• Elspeth
    2018-07-26 20:59

    This book made me stabby.Feels of rage when I was done.Bad ending was bad.

  • Margaret Taylor
    2018-08-13 16:50

    I’d read some of the other reviews of The Iron Dragon’s Daughter on Goodreads, so I was forewarned that the author pulls a nasty trick on us around page 80. That still didn’t prepare me for how angry this book was going to make me.I picked up this book because it’s noteworthy for deconstructing a lot of stock fantasy tropes. It was published in 1993, when fantasy was deep in the ghetto of Tolkien knockoffs. A few years later, A Game of Thrones would start pulling the genre out of Tolkien’s shadow, and then Harry Potter would really get fantasy going again. But The Iron Dragon’s Daughter was a start. For one thing, this book has technology ­– at a time when most people had not heard of the word “steampunk.”Jane is a young human who’s been kidnapped by the Unseelie Court and forced to live in Fairyland. She works as a child laborer in a robot dragon factory (they work like sentient fighter jets). One day, one of the dragons begins speaking to her. It offers to help her escape if she repairs it. This dragon is quite evil, but they strike an uneasy bargain and they get out.At this point, you’d expect the story to be about Jane trying to get home while trying to cope with this dragon she can’t trust. You would be wrong. Over the course of a page or two, Jane becomes a miserable little crook bent on cheating, stealing, and fornicating* her way to the top of Unseelie society. She manipulates people. She lets her friends die to save herself. All of this would make for a fascinating villain if only there were any heroes in the story. There aren’t. All of the other characters are loathesome except for this one dude who keeps dying over and over and over again.It’s not bad writing. In fact, it’s quite good (Swanwick has won awards for some of his other works). What we have here is a talented writer who is deliberately trolling his readers. The theme of the book is that life is pointless and meaningless, though it stops to poke some cruel humor at yuppie culture along the way.I skipped ahead to see if Jane ever winds up in jail, which she so richly deserves. She does not.Swanwick, you don’t have to be like this. You don’t have to rip your subject to bloody shreds to write effective satire. Take Terry Pratchett, for example. This guy pokes holes in everything, literally everything. He’s done dwarves quaffing mead in taverns to lost heirs to the throne to the post office to image compression algorithms to Robocop. But no matter where the books go, they always circle back to two main messages: 1. You will die eventually. 2. The human spirit (or dwarven or vampire or what have you) is worth something.And frankly, that’s the sort of satire I’d rather read.* Sex magic. She doesn’t care for her partners, but she does use them to acquire power.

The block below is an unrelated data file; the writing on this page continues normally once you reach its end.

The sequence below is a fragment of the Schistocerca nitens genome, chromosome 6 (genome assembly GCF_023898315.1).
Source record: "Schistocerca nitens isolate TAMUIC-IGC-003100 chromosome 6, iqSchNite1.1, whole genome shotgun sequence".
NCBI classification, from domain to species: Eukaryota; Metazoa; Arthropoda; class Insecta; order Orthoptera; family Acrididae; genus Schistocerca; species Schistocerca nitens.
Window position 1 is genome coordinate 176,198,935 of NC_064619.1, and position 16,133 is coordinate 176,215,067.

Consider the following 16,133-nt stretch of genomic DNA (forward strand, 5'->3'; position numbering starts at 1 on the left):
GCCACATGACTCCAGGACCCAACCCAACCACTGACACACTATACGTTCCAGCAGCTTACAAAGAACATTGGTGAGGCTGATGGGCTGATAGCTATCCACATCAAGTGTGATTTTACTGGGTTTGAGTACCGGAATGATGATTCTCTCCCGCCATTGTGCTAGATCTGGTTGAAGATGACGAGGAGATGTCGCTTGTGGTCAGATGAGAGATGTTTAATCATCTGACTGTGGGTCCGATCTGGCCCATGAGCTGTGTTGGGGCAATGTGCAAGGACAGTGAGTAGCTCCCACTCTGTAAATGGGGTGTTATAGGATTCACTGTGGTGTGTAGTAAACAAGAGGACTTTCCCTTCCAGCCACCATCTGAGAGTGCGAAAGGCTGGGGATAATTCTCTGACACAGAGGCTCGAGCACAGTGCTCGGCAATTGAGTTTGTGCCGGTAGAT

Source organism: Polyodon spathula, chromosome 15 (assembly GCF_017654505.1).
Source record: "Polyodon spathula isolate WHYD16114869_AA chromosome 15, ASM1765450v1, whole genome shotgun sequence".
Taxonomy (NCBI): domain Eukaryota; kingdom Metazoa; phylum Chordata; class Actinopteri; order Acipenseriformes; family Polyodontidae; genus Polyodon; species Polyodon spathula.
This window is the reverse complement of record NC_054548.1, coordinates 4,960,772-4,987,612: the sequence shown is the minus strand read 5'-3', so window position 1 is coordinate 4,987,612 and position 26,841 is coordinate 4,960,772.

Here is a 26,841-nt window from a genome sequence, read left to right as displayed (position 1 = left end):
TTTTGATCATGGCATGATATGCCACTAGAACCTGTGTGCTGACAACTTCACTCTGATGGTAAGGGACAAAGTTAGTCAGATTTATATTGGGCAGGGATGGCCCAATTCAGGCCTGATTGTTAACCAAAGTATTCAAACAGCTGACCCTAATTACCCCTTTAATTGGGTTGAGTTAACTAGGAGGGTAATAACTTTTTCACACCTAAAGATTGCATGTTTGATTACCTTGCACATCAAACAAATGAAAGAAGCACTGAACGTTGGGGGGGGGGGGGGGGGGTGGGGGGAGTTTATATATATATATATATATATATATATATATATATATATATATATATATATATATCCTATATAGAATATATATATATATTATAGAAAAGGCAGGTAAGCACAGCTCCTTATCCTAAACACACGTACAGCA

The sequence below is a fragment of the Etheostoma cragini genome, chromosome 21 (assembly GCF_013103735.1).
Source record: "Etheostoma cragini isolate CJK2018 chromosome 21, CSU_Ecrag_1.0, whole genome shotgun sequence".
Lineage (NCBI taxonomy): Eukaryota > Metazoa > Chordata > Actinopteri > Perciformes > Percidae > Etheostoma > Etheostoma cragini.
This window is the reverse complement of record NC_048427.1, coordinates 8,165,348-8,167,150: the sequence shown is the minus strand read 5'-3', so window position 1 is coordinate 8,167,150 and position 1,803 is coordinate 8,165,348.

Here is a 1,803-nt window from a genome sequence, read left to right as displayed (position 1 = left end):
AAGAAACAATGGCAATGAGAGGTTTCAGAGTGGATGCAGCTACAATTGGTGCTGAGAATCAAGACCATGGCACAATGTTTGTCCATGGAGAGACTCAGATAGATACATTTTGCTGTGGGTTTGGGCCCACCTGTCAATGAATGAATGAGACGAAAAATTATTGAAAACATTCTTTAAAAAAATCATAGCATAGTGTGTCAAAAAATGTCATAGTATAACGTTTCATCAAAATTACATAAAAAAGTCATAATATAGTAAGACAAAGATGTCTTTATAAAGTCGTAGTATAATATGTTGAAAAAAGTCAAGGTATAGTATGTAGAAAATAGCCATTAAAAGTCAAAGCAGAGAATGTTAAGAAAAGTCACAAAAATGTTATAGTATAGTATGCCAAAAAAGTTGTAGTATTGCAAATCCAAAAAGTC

• Petr
    2018-08-12 15:45

    This book is one of those rarities that make my brain a little bit numb from emotion storm. There is nothing coherent, just a storm of love, hatred, questions, guesses, objections, suggestions, alterations, admiration, amusement, dissatisfaction... I want more, but I know that there is no more and there must be no more - for all good things must end by their own will or be twisted into the MacDonald's-like things by others. Such books and the worlds they create is more like a glimpse in the dark. They flash before your eyes, they leave you with images, with seeds of desire, and they gone... they don't need our imagination, they are free from us.

  • Pele
    2018-08-02 18:43